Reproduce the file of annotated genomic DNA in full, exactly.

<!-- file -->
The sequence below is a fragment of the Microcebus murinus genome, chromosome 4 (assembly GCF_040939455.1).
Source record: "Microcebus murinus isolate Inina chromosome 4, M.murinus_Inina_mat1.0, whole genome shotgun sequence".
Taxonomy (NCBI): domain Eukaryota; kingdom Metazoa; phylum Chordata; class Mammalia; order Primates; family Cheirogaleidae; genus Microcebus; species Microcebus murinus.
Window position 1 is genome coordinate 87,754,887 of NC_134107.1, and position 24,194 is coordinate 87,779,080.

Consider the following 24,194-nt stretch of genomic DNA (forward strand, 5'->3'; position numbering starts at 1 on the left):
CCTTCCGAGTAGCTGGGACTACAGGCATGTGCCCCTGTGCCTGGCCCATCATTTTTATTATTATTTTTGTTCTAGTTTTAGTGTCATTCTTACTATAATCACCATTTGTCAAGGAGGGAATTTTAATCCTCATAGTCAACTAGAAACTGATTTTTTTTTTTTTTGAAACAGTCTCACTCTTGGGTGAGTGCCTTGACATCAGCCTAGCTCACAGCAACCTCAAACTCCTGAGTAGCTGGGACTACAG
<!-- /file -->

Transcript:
The sequence below is a fragment of the Microcebus murinus genome, chromosome 4 (assembly GCF_040939455.1).
Source record: "Microcebus murinus isolate Inina chromosome 4, M.murinus_Inina_mat1.0, whole genome shotgun sequence".
Taxonomy (NCBI): domain Eukaryota; kingdom Metazoa; phylum Chordata; class Mammalia; order Primates; family Cheirogaleidae; genus Microcebus; species Microcebus murinus.
Window position 1 is genome coordinate 87,754,887 of NC_134107.1, and position 24,194 is coordinate 87,779,080.

Consider the following 24,194-nt stretch of genomic DNA (forward strand, 5'->3'; position numbering starts at 1 on the left):
CCTTCCGAGTAGCTGGGACTACAGGCATGTGCCCCTGTGCCTGGCCCATCATTTTTATTATTATTTTTGTTCTAGTTTTAGTGTCATTCTTACTATAATCACCATTTGTCAAGGAGGGAATTTTAATCCTCATAGTCAACTAGAAACTGATTTTTTTTTTTTTTGAAACAGTCTCACTCTTGGGTGAGTGCCTTGACATCAGCCTAGCTCACAGCAACCTCAAACTCCTGAGTAGCTGGGACTACAG